Eating disorders are characterized by severe disturbances in eating behavior. The practice of an eating disorder can be viewed as a survival mechanism. Just as an alcoholic uses alcohol to cope, a person with an eating disorder can use binging, purging or restricting food to deal with their problems. Some of the underlying issues that are associated with eating disorders include low self-esteem, depression, feelings of loss of control, feelings of worthlessness, identity concerns, family communication problems and an inability to cope with emotions. An eating disorder may be an expression of something the individual has found no other way of expressing.
Bulimia Nervosa is an eating disorder that involves repeated binge eating followed by purging. Purging takes the form of self-induced vomiting, or the use of laxatives, diet pills or diuretics. This is not only harmful to one's overall health, but also is particularly destructive to the teeth. When vomiting is employed to purge food from the body, the strong digestive system acids coat the teeth and attack tooth enamel. Repeated vomiting leads to the continued exposure of the teeth to these acids. This severely erodes tooth enamel. As a result the teeth become worn and abraded, overly sensitive, thinner and weaker. The throat, mouth, and salivary glands may become swollen and tender and bad breath (halitosis) may result.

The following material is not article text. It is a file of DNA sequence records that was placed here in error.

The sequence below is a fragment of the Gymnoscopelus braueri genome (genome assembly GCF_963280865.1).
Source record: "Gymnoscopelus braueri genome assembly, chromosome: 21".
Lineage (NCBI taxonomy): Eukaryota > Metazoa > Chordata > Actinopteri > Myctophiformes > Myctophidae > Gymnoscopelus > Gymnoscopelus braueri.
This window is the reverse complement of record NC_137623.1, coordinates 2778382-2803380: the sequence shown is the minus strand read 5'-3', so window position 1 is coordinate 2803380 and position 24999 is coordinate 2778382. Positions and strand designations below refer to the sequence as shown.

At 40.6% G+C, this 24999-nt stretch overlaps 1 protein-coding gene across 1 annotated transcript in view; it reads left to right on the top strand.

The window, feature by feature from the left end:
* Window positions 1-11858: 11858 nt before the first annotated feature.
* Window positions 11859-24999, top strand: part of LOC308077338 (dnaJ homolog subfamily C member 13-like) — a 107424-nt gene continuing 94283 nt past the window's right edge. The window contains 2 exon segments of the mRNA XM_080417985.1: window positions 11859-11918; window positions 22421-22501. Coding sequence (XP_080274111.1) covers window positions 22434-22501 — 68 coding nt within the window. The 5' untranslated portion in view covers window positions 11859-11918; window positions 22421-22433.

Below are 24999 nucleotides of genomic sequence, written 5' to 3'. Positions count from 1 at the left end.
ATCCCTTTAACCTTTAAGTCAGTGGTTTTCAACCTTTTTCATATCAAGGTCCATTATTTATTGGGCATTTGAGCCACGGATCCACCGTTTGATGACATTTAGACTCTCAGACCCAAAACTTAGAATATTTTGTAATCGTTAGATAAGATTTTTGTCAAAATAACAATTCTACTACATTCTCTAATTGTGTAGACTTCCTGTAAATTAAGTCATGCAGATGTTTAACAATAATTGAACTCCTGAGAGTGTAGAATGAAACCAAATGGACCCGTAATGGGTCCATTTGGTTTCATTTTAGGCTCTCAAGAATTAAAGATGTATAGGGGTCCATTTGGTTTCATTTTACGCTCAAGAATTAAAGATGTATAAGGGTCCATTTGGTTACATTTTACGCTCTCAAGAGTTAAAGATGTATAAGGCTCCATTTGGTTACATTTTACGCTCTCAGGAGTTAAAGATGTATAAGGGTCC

Anorexia Nervosa is an eating disorder characterized by the intense desire to be thinner, and the fear of gaining weight. It involves a severe aversion to eating; a self-induced starvation. Individuals are unable to maintain minimally normal weight for their height and age.
Both of these disorders rob the body of adequate minerals, vitamins, proteins, and nutrients required for proper health, leading to potential injury of the teeth, muscles and major organs.
If you have any questions regarding eating disorders and your oral health, Dr. Mahlin would be happy to discuss them with you.